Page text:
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Tens of thousands in San Francisco say no to war

About 150,000 people gather outside San Francisco City Hall on Sunday.
About 150,000 people gather outside San Francisco City Hall on Sunday.

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The streets of San Francisco were the site of a massive antiwar protest, where a small group of the estimated 150,000 demonstrators clashed with police. KRON's Diana Yee reports (February 17)
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SAN FRANCISCO, California (CNN) -- Tens of thousands of demonstrators in San Francisco protested Sunday against any war with Iraq in a daylong rally that attracted celebrities and politicians.

Police said the demonstration early on was largely peaceful, but by evening a group of "dissident protesters" not far from the main gathering threw rocks, bottles, and bricks at police. Several police officers were hurt, a police spokesman said.

Other details were not immediately available.

San Francisco police estimated 150,000 people turned up at Justin Herman Plaza in midmorning. About 50,000 people attended an afternoon rally at the Civic Center Plaza, police said.

Protesters carried signs reading, "Bay Area United Against War," "The World Says No to War" and "Jail Bush." At least one person waved the French national flag.

"We are here to say, 'Thank you, France, Thank you, Germany, Thank you, China' and 'Thank you, Sen. [Robert] Byrd,'" said David Harris, a founder of the draft-resistance movement during the Vietnam War.

He was referring to those countries' reluctance to back a possible U.S. war with Iraq, and to the West Virginia Democrat's comments against the Bush administration's "provocative rhetoric" about war.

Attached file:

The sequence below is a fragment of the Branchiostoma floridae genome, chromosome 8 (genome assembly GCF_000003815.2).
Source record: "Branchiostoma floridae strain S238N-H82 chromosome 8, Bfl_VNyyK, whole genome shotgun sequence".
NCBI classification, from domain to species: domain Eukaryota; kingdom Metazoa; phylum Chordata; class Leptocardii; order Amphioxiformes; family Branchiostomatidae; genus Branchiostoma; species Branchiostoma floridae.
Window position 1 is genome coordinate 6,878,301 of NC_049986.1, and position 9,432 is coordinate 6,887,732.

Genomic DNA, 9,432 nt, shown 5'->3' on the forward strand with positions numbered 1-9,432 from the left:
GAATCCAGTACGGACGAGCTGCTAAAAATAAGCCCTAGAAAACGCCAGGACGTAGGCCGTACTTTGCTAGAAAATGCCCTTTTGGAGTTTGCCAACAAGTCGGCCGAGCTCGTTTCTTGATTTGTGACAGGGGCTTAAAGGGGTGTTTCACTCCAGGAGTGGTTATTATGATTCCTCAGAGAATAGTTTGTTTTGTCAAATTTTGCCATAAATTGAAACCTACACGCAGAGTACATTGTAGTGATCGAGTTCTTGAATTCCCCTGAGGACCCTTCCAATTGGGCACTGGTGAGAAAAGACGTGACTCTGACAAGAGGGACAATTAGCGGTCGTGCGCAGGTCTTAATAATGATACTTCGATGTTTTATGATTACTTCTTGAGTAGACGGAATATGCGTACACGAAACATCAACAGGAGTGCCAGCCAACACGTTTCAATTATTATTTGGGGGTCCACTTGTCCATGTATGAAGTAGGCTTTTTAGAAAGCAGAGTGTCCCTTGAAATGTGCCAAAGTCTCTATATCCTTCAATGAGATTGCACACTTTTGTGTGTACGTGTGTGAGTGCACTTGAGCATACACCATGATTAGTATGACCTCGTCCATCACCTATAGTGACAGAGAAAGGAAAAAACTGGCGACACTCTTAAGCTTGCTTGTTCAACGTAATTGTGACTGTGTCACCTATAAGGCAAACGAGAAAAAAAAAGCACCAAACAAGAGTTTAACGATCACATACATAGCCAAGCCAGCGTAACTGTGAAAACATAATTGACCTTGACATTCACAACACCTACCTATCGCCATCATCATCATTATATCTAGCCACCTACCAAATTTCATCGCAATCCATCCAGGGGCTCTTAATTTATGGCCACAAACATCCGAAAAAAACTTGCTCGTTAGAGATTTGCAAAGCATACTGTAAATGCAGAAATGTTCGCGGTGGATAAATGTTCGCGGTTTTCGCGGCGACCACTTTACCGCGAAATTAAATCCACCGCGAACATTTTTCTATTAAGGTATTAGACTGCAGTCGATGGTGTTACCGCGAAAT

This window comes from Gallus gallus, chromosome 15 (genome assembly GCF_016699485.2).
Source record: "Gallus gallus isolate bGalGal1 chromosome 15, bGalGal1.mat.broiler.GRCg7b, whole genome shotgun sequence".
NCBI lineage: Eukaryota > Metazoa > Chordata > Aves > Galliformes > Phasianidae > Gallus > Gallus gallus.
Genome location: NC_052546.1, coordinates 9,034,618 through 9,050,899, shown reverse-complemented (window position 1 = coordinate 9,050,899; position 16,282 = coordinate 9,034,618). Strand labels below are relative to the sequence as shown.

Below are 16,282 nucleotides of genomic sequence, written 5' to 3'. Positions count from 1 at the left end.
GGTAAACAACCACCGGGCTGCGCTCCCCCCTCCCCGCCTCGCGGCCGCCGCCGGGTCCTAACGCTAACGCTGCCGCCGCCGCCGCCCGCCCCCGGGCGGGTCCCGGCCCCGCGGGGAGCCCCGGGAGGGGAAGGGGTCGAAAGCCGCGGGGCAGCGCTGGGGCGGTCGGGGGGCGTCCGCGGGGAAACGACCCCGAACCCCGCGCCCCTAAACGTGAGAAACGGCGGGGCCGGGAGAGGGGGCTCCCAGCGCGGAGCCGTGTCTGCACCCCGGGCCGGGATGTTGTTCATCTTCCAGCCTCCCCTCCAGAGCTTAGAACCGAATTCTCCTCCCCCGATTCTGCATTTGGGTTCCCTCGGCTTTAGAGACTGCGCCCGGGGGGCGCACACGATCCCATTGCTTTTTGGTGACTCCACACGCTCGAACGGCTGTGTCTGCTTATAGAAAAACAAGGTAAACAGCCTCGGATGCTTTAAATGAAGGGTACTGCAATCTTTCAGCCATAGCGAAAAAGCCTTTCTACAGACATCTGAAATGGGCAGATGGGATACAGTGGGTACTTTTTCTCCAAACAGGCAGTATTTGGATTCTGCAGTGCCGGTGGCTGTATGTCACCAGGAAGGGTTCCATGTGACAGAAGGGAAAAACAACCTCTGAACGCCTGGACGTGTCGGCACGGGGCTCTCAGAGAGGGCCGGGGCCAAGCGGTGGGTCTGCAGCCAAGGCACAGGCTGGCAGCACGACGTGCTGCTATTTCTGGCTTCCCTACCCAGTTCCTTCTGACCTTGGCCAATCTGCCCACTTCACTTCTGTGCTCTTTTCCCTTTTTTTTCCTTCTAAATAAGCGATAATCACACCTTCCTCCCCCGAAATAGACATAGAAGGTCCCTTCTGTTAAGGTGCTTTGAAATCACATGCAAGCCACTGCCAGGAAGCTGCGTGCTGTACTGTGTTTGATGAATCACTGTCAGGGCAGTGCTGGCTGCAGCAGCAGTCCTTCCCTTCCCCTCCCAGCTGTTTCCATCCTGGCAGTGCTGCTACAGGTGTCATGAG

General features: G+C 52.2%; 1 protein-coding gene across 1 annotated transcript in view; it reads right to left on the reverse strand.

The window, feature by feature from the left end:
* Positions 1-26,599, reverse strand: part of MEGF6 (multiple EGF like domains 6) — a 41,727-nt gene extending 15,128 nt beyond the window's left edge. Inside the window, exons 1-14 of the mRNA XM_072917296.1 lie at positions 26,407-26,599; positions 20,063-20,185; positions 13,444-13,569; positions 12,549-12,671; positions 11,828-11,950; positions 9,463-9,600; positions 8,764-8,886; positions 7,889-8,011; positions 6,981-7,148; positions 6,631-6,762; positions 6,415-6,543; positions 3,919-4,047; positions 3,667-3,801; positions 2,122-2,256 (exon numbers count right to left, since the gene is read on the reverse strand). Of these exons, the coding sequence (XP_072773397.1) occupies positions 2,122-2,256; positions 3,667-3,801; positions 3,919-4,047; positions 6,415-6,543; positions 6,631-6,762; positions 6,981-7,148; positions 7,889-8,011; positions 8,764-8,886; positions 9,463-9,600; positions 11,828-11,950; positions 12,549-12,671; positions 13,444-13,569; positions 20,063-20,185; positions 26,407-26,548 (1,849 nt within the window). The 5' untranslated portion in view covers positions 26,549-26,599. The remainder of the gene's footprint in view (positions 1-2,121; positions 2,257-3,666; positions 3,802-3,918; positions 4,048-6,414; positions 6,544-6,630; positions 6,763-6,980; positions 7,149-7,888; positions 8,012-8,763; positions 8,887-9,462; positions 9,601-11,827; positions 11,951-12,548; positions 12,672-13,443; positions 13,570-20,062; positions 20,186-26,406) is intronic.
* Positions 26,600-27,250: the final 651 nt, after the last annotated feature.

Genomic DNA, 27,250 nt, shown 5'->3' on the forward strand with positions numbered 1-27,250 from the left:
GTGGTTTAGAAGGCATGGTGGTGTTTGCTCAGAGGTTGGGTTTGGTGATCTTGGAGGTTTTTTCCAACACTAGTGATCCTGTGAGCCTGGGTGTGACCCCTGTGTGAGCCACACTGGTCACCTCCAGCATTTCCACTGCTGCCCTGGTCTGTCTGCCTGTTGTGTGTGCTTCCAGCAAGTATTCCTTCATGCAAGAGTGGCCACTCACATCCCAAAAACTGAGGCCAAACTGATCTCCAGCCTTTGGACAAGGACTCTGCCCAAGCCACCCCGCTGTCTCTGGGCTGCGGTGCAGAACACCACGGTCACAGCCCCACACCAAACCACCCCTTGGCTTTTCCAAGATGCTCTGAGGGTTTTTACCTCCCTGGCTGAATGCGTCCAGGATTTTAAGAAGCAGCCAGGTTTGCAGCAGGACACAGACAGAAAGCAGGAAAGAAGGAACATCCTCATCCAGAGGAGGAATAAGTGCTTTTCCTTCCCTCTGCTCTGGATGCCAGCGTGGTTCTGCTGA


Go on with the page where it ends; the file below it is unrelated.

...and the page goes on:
Actor Danny Glover served as master of ceremonies for the event, which was organized by International ANSWER, a New York-based group that put together many of the weekend's protests. Singer Bonnie Raitt led the march to the afternoon rally.

Protester Jay Miranda makes his position clear.
Protester Jay Miranda makes his position clear.

"Nobody had ever associated the war on terrorism with Iraq until just recently," Glover told a reporter. "Remember, the war on terrorism was with Osama bin Laden and al Qaeda and everything else. ... We have to make a statement about this by stopping this ongoing war."

The San Francisco demonstration came a day after millions participated in hundreds of similar events around the world to denounce a possible U.S.-led war with Iraq. It was held Sunday in San Francisco so as not to conflict with celebrations for the Chinese New Year, which were held Saturday, International ANSWER said.

Just before a band played John Lennon's song, "Imagine," the Rev. Amos Brown, leader of the local chapter of the NAACP, invoked Jesus' words to treat others as one would like to be treated.

"We don't want people engaging in senseless acts of violence, destroying our brothers and sisters," Brown said. "We should have the heart and the courage ... not to go to Iraq or anywhere around this globe to destroy other lives who are just as precious in God's sight."

Rep. Barbara Lee, D-California, said the crowd should remind the world that the struggle against war is political, and that the country should elect officials who stand for peace, not war.

"We say no to a pre-emptive first strike. That is wrong," Lee said. "No to military action. Yes to disarmament and inspections. That's how we will achieve peace and security in the world."


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